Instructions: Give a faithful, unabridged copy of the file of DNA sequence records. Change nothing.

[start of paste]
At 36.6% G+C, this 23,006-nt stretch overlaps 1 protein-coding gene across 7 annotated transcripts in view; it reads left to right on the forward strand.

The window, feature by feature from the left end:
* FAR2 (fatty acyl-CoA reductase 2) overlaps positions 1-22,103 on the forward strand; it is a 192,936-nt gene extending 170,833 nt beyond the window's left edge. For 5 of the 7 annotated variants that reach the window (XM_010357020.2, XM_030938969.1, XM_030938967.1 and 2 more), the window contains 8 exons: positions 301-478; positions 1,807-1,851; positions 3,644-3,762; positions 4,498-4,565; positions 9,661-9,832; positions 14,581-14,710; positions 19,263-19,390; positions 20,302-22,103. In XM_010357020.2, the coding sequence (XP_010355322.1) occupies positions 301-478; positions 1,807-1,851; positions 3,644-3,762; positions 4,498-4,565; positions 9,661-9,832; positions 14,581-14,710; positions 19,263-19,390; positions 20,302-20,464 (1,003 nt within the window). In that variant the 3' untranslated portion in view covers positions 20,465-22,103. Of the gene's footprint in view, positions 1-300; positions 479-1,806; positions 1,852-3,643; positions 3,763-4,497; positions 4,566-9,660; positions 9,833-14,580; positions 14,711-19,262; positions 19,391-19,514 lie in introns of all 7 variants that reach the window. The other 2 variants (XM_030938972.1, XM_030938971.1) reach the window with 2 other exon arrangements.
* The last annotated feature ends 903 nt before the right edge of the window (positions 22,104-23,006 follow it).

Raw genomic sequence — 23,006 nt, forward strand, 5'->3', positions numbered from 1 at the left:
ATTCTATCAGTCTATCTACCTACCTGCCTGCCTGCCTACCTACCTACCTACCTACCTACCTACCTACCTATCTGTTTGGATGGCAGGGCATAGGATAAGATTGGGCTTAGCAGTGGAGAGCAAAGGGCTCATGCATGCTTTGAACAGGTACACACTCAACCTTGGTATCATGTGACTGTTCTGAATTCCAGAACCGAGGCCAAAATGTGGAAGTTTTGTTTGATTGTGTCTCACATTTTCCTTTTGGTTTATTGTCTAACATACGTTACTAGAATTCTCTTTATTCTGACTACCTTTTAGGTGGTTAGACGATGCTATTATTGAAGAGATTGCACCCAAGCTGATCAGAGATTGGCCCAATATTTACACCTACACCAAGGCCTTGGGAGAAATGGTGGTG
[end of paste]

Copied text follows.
At 36.6% G+C, this 23,006-nt stretch overlaps 1 protein-coding gene across 7 annotated transcripts in view; it reads left to right on the forward strand.

The window, feature by feature from the left end:
* FAR2 (fatty acyl-CoA reductase 2) overlaps positions 1-22,103 on the forward strand; it is a 192,936-nt gene extending 170,833 nt beyond the window's left edge. For 5 of the 7 annotated variants that reach the window (XM_010357020.2, XM_030938969.1, XM_030938967.1 and 2 more), the window contains 8 exons: positions 301-478; positions 1,807-1,851; positions 3,644-3,762; positions 4,498-4,565; positions 9,661-9,832; positions 14,581-14,710; positions 19,263-19,390; positions 20,302-22,103. In XM_010357020.2, the coding sequence (XP_010355322.1) occupies positions 301-478; positions 1,807-1,851; positions 3,644-3,762; positions 4,498-4,565; positions 9,661-9,832; positions 14,581-14,710; positions 19,263-19,390; positions 20,302-20,464 (1,003 nt within the window). In that variant the 3' untranslated portion in view covers positions 20,465-22,103. Of the gene's footprint in view, positions 1-300; positions 479-1,806; positions 1,852-3,643; positions 3,763-4,497; positions 4,566-9,660; positions 9,833-14,580; positions 14,711-19,262; positions 19,391-19,514 lie in introns of all 7 variants that reach the window. The other 2 variants (XM_030938972.1, XM_030938971.1) reach the window with 2 other exon arrangements.
* The last annotated feature ends 903 nt before the right edge of the window (positions 22,104-23,006 follow it).

Raw genomic sequence — 23,006 nt, forward strand, 5'->3', positions numbered from 1 at the left:
ATTCTATCAGTCTATCTACCTACCTGCCTGCCTGCCTACCTACCTACCTACCTACCTACCTACCTACCTATCTGTTTGGATGGCAGGGCATAGGATAAGATTGGGCTTAGCAGTGGAGAGCAAAGGGCTCATGCATGCTTTGAACAGGTACACACTCAACCTTGGTATCATGTGACTGTTCTGAATTCCAGAACCGAGGCCAAAATGTGGAAGTTTTGTTTGATTGTGTCTCACATTTTCCTTTTGGTTTATTGTCTAACATACGTTACTAGAATTCTCTTTATTCTGACTACCTTTTAGGTGGTTAGACGATGCTATTATTGAAGAGATTGCACCCAAGCTGATCAGAGATTGGCCCAATATTTACACCTACACCAAGGCCTTGGGAGAAATGGTGGTG